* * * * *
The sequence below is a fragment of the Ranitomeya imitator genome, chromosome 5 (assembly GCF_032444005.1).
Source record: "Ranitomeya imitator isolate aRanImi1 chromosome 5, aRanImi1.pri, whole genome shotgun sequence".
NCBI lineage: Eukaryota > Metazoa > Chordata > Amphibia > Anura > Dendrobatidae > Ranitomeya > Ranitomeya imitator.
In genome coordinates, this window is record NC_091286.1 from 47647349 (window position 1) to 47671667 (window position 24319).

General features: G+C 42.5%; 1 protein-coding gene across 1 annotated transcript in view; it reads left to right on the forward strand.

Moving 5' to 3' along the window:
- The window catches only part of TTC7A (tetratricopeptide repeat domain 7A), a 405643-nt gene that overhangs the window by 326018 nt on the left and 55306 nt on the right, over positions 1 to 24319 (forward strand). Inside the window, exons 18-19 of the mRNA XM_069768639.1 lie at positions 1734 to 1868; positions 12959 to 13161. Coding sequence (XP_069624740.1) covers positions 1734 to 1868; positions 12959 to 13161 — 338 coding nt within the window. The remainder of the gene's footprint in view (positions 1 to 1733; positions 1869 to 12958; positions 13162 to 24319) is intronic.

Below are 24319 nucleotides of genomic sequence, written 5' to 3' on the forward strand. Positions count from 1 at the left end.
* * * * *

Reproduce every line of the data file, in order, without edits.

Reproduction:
The sequence below is a fragment of the Ranitomeya imitator genome, chromosome 5 (assembly GCF_032444005.1).
Source record: "Ranitomeya imitator isolate aRanImi1 chromosome 5, aRanImi1.pri, whole genome shotgun sequence".
NCBI lineage: Eukaryota > Metazoa > Chordata > Amphibia > Anura > Dendrobatidae > Ranitomeya > Ranitomeya imitator.
In genome coordinates, this window is record NC_091286.1 from 47647349 (window position 1) to 47671667 (window position 24319).

General features: G+C 42.5%; 1 protein-coding gene across 1 annotated transcript in view; it reads left to right on the forward strand.

Moving 5' to 3' along the window:
- The window catches only part of TTC7A (tetratricopeptide repeat domain 7A), a 405643-nt gene that overhangs the window by 326018 nt on the left and 55306 nt on the right, over positions 1 to 24319 (forward strand). Inside the window, exons 18-19 of the mRNA XM_069768639.1 lie at positions 1734 to 1868; positions 12959 to 13161. Coding sequence (XP_069624740.1) covers positions 1734 to 1868; positions 12959 to 13161 — 338 coding nt within the window. The remainder of the gene's footprint in view (positions 1 to 1733; positions 1869 to 12958; positions 13162 to 24319) is intronic.

Below are 24319 nucleotides of genomic sequence, written 5' to 3' on the forward strand. Positions count from 1 at the left end.